To the editor: I’ve been reading the Weekly for probably 10 years. I know I can get more accurate reporting from the likes of Dan McGraw, Jeff Prince, and Betty Brink than I can from the Fort Worth daily paper. But I don’t understand why Static loves to hate Arlington (Sept. 16, 2009).
Static recently wrote about Arlington school superintendent McCullough’s decision not to air President Obama’s speech to schools. As a result of that, the Rev. Kyev Tatum decided to join up with LULAC and try to force the Arlington school board to change to single-member districts. Fine. Arlington has seen the Rev. Tatum try to butt into city business before. His press conferences and speeches have largely gone unnoticed. Some may think he’s a mover and shaker in Fort Worth, but Arlington isn’t impressed.
Now to the meat of my complaint: According to Static, Arlington “might as well write ‘poor people not wanted here’ on its city limits signs … .” Talk about a slight from out of the blue! How about this: Fort Worth should write on its city limits signs, “We hate gays.” Static should understand that kind of logic, right? I do not write under the blanket of anonymity.
Editor’s note: Static is the work of various staff and freelance writers. Editor Gayle Reaves, as always, takes responsibility for it.
To the editor: The Weekly‘s recent Static column (“Tasers: Homicide Vehicles,” Sept. 2, 2009) was an accurate description of these lethal weapons. The “homicide by Taser” ruling by the medical examiner’s office in the death of Michael Jacobs should hoist the eyebrows of every state and federal legislator and prompt a moratorium against these weapons that are killing people.
The officer who administered the lethal 50,000 volts twice should not be wearing a police uniform. She did not protect and serve anyone other than her ego by holding the Taser on the defenseless Jacobs for 49 seconds, then for another five seconds.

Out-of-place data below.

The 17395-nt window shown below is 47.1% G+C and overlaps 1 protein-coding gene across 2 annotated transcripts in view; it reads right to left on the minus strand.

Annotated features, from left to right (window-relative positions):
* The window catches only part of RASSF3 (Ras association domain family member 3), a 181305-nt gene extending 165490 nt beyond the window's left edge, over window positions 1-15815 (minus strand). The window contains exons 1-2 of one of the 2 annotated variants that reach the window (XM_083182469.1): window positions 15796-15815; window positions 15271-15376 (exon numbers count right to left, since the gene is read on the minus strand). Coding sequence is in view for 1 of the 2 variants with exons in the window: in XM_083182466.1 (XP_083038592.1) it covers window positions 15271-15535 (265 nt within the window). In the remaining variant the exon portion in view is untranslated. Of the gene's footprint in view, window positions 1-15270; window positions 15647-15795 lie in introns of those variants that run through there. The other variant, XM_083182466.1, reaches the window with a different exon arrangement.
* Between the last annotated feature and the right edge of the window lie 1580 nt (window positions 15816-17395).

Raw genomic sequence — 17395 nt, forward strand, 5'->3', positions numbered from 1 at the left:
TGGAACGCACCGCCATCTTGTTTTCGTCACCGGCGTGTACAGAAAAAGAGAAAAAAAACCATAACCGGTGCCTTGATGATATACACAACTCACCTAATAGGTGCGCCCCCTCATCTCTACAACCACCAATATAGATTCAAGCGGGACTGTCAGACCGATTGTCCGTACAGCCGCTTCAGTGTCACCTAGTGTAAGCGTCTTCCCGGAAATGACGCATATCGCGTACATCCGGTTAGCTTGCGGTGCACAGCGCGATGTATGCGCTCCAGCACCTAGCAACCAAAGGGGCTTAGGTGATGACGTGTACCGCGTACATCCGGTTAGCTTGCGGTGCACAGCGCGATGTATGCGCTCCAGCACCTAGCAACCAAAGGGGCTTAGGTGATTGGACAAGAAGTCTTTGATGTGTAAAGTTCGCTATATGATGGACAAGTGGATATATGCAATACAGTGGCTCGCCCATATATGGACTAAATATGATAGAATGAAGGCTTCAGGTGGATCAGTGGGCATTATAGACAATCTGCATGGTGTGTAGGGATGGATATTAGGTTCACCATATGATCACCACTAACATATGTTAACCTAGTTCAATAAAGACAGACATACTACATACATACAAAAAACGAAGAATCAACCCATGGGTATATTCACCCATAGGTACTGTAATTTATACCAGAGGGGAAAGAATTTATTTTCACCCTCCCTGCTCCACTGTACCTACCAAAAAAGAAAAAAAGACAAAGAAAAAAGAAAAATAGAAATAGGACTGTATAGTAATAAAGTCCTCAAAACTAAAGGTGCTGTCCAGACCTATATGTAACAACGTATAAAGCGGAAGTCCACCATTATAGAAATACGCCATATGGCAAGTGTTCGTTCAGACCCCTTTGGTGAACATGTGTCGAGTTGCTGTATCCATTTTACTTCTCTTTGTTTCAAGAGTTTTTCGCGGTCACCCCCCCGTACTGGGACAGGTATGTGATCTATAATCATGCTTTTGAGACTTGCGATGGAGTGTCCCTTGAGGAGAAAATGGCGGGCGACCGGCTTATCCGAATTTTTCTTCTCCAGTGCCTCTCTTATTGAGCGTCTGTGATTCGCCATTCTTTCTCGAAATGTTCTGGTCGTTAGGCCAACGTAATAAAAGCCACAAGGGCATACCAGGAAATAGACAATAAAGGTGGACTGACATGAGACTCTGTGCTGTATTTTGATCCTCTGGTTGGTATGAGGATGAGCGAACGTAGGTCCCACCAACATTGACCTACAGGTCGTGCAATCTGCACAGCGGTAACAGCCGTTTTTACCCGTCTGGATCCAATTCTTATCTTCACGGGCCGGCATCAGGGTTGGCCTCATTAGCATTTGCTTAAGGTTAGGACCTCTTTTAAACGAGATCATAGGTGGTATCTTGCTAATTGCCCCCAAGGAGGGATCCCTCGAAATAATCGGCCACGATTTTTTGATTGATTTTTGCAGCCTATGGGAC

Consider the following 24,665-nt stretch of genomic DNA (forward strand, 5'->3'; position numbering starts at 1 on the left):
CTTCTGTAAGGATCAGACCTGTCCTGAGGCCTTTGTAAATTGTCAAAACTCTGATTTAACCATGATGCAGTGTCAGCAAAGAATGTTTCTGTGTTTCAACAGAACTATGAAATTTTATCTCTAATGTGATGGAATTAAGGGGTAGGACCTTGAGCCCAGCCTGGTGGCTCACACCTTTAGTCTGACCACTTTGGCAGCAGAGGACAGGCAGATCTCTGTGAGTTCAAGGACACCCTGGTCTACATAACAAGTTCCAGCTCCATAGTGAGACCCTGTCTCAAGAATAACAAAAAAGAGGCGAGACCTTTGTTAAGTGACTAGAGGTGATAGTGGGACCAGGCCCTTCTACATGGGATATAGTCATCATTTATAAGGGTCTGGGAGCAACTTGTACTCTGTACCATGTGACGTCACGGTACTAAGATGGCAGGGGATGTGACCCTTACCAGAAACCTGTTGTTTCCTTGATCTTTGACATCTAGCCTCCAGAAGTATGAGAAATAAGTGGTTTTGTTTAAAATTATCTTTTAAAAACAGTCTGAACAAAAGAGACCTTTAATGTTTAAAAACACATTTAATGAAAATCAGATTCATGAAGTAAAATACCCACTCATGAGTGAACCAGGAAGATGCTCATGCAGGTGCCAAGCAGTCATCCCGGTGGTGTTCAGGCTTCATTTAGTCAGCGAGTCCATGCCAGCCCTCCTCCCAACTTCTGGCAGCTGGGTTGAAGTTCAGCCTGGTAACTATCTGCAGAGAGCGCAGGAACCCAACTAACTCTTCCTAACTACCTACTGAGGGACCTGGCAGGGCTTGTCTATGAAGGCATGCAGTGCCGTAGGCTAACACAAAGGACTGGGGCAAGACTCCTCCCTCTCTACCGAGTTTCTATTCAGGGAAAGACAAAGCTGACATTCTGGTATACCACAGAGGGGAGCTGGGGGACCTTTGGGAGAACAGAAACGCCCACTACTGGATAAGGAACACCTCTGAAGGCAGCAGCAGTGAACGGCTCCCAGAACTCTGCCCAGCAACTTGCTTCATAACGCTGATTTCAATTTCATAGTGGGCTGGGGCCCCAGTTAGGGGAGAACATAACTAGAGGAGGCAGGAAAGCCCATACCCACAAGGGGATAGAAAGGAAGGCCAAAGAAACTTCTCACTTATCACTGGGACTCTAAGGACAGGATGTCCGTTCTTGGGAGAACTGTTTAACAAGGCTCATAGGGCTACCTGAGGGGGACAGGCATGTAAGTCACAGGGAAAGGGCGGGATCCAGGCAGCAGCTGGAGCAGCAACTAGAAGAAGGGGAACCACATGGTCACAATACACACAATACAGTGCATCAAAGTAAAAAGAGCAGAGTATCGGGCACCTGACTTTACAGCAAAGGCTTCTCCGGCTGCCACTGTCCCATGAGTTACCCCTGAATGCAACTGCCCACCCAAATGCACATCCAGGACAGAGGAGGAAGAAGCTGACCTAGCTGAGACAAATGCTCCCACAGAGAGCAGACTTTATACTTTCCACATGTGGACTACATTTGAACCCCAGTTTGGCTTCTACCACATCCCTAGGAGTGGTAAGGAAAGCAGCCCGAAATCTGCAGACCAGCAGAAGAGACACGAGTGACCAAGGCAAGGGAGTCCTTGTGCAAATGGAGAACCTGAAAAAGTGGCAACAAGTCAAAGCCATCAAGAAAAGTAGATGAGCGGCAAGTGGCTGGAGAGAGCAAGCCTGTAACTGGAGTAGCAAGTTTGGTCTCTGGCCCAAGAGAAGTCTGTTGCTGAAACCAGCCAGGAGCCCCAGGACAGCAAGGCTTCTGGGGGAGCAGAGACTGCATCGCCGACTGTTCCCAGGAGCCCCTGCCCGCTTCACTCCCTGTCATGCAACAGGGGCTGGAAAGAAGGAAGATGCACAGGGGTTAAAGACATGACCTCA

Police shouldn’t have turned away the first medical responders on the scene. They could have assisted in an alternative capacity, possibly avoiding the Taser “solution.” Since the victim was mentally ill, he needed medical help, not to be tasered by a trigger-happy cop. Rubber bullets or pepper spray would have served on this occasion.
To the editor: At age 63, I am part of a group that is often neglected when it comes to healthcare (“Compassionate Paying,” July 15, 2009). Millions of 50- to 64-year-olds are uninsured today, and those numbers will undoubtedly increase significantly without healthcare reform. Half of those in our age group work for employers who don’t offer insurance, and many more lost our coverage when we lost our jobs. We’re the same group most likely to have a pre-existing condition, and insurance companies use that as an excuse to deny coverage. If we are lucky enough to get coverage, our premiums are typically three times higher, and we pay twice as much in out-of-pocket expenses as those who are covered through their jobs. Because of that, folks in our age group are more likely to avoid necessary medical care, leading to job absenteeism and higher healthcare costs when we reach the age of Medicare eligibility.
Maintaining the current healthcare system is tantamount to accepting this fate, that individuals, employers, and physicians are stuck with a system that does not meet our needs. Folks, we can’t afford to wait. Now is the time for reform.